Once back in Managua we had the pleasure of hearing from Julio Mena, the director of ANiCP+ViDA. This organization works on the prevention and education of HIV and AIDS. Julio told us about his life story. He was affected with HIV during the Contra War because he was wounded and another soldier gave him some of his own blood to help him survive. He didn’t know he had HIV so he ended up infecting his daughter, who eventually passed away at 6 years old, and his girlfriend. He experienced years and years of guilt, shame, isolation, discrimination, etc. because of this. Even though it was not his fault that he was infected and did not know he was infected until a year later, Julio was still shamed and stigmatized. Because of what he experienced, he decided to work in the outreach and education field in regard to HIV and AIDS. We also spoke with a former Sandinista guerrilla from the Contra War (The war Ronald Reagan waged on Nicaragua), Maria Teresa Blandón. Not only did she speak of her time being a part of the revolution at the age of only 17 years old, but she also spoke of feminism. She compared and differed it in the US and Nicaragua. She also touched on marriage and why she doesn’t believe in it. She touched on some good points, such as religion, which is necessary in society, but there need to be limits to it. Religion calls for absolute power, and if we give that then we are all doomed. When she talked about the Contra War and the revolution she was involved in, she mentioned that the cost they paid was too high. Too many young people lost their lives in the war, and in the end, it was for nothing. It made me sad and mad all at the same time. Hearing her story and listening to her words, certainly inspired me to be a part of such huge change when I return to the States.
While also in Managua we visited Casa Alianza which is residential center for young people who are victims of human trafficking, rape, sexual abuse, abuse in general, domestic violence, etc., and for teen mothers. With human trafficking being my background and the career area I want to go into in regard to social work, I was so excited once we arrived. I had so many questions for the employees once they were finished telling us about the organization. One thing that caught my attention is that she said even if they help the people legally prosecute their perpetrator, it doesn’t always mean they will be held accountable, as the government does not want their crime numbers to increase so it is certainly a challenge to try to prosecute the criminals. This visit was truly my favorite one!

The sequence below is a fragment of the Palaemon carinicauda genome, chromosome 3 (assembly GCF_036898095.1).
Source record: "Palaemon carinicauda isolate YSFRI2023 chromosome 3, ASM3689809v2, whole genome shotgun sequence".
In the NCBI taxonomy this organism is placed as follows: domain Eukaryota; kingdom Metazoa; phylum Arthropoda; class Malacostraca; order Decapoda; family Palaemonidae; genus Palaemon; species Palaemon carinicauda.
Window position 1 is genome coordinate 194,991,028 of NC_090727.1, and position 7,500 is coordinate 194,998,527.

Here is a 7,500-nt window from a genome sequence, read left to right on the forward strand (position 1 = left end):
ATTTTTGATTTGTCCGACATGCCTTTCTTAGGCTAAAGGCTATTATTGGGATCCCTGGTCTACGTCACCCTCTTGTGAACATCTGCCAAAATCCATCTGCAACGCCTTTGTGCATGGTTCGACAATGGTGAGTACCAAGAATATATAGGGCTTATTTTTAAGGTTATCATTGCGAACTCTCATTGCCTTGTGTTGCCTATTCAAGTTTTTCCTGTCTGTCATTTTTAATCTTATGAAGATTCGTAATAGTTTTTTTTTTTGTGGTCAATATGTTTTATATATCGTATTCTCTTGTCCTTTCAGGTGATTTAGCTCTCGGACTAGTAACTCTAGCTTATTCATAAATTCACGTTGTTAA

Our next location that we traveled to was Granada, Masaya and Matagalpa. We first went to Masaya Volcano Park and got to see a real live active volcano which was spontaneous and exciting! Then, in Granada we spent the day at Lagoon Apoyo and visited Café Sonrisas. The owner of the café specifically works with people with disabilities. They make homemade hammocks and serve great food! We experienced what it is like to be a part of their “world”. We were given ear plugs to put in our ears and eat part of our lunch with them in. The point of it was so that we could try to get a glimpse into what their lives are like with no hearing. This activity certainly touched me. In San Juan Oriente, Masaya, Nicaragua we visited a potter and indigenous leader, Valetín Lopez. He explained that San Juan Oriente, Masaya is an indigenous town and basically everyone does pottery work. He showed us the process on how to make the pottery and gave us an insight to their past culture and present one too. The process that they currently use to make pottery, is the same process their ancestors used except for a kick wheel that decreases the process from 2 hours to 5 mins to shape the pot. In Matagalpa, we spent basically the entire day on Monday at the co-op. We learned how to make homemade tortillas, how to use natural plants for medicine and preventative care, and even made cough syrup. We watched their native dancing and listened to their culture’s songs. We met with the children of the school and really learned the ins and outs of the co-op and community. Unfortunately, I was not able to see the actual coffee trees due to my allergen of bees. Once we finished at the co-op I experienced my first ever tasting of a hot chocolate coffee which tasted amazing considering I dislike coffee. The coffee grown and then used in the cafe, was from the co-op and surrounding community.
One thing that was common in the organizations we visited is that they have NEVER received government funding from the current administration which has been in power for about the last 15 years. This saddened me, but surprised me at the same time. ALL the organizations and institutions we visited were doing amazing work and for them to not have any government funding is mind boggling to me. Not only did that impress me, but it also motivated me to learn how they do it, and take that information back to the non-profits I work with and implement that. There is something amazing about the fight and drive that people in “3rd world” countries have. This is certainly something that all “1st world” countries can learn from.